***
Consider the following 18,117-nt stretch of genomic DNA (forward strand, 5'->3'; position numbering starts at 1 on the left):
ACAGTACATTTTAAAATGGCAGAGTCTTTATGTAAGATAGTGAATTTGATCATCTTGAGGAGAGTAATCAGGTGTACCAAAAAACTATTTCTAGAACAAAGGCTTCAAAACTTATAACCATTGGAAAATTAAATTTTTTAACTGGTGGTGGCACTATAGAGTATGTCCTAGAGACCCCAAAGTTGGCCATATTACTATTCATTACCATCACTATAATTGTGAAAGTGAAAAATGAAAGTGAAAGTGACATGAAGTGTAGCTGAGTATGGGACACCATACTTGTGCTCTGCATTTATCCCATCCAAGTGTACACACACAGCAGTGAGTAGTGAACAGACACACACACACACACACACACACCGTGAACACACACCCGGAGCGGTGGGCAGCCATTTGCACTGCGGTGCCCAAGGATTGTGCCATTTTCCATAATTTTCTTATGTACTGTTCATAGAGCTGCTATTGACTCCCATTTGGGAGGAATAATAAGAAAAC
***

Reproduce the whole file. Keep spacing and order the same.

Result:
Consider the following 18,117-nt stretch of genomic DNA (forward strand, 5'->3'; position numbering starts at 1 on the left):
ACAGTACATTTTAAAATGGCAGAGTCTTTATGTAAGATAGTGAATTTGATCATCTTGAGGAGAGTAATCAGGTGTACCAAAAAACTATTTCTAGAACAAAGGCTTCAAAACTTATAACCATTGGAAAATTAAATTTTTTAACTGGTGGTGGCACTATAGAGTATGTCCTAGAGACCCCAAAGTTGGCCATATTACTATTCATTACCATCACTATAATTGTGAAAGTGAAAAATGAAAGTGAAAGTGACATGAAGTGTAGCTGAGTATGGGACACCATACTTGTGCTCTGCATTTATCCCATCCAAGTGTACACACACAGCAGTGAGTAGTGAACAGACACACACACACACACACACACACCGTGAACACACACCCGGAGCGGTGGGCAGCCATTTGCACTGCGGTGCCCAAGGATTGTGCCATTTTCCATAATTTTCTTATGTACTGTTCATAGAGCTGCTATTGACTCCCATTTGGGAGGAATAATAAGAAAAC